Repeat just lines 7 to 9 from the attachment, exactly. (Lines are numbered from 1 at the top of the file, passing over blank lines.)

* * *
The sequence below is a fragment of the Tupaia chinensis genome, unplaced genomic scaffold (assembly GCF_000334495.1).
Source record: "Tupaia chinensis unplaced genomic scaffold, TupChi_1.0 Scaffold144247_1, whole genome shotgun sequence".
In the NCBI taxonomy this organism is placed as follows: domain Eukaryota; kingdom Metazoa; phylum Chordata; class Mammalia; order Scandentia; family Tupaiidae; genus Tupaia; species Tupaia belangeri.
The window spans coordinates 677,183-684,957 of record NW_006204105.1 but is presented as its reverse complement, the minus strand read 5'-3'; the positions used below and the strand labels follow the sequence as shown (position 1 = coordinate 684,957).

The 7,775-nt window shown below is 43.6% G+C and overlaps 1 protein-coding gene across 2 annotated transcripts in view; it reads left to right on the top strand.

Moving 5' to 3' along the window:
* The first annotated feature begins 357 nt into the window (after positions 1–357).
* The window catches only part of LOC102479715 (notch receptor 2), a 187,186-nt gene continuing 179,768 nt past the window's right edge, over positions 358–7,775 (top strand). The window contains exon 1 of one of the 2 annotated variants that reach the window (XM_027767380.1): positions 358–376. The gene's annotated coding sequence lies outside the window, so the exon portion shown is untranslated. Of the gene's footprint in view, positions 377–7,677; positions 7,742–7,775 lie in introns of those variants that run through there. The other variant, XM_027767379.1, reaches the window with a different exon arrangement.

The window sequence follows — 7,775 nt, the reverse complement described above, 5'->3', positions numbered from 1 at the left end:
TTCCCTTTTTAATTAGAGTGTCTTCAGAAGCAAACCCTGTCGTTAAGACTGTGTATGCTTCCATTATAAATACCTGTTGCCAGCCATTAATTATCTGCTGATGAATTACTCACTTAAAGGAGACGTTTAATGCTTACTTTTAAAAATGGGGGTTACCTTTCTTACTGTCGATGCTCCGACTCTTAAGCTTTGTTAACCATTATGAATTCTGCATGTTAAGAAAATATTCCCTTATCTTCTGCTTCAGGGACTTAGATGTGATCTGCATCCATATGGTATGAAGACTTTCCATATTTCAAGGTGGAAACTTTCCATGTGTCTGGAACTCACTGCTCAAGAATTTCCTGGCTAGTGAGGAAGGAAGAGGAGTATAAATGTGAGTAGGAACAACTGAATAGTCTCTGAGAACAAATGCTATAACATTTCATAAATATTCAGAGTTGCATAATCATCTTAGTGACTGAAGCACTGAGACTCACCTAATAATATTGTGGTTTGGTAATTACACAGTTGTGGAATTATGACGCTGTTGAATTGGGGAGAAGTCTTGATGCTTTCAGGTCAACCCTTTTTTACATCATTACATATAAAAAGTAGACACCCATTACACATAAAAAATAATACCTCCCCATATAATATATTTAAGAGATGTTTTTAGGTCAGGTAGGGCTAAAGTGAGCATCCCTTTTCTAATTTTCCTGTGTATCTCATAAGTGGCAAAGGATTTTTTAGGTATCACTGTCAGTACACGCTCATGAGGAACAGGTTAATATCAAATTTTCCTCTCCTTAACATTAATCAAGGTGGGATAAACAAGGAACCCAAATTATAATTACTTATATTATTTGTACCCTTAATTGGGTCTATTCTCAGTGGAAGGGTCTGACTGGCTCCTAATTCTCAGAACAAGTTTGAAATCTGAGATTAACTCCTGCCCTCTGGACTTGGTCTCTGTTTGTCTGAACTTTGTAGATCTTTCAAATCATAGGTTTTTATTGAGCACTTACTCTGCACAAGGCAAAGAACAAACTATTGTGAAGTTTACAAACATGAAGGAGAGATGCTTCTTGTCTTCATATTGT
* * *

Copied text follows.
* The first annotated feature begins 357 nt into the window (after positions 1–357).
* The window catches only part of LOC102479715 (notch receptor 2), a 187,186-nt gene continuing 179,768 nt past the window's right edge, over positions 358–7,775 (top strand). The window contains exon 1 of one of the 2 annotated variants that reach the window (XM_027767380.1): positions 358–376. The gene's annotated coding sequence lies outside the window, so the exon portion shown is untranslated. Of the gene's footprint in view, positions 377–7,677; positions 7,742–7,775 lie in introns of those variants that run through there. The other variant, XM_027767379.1, reaches the window with a different exon arrangement.

The window sequence follows — 7,775 nt, the reverse complement described above, 5'->3', positions numbered from 1 at the left end: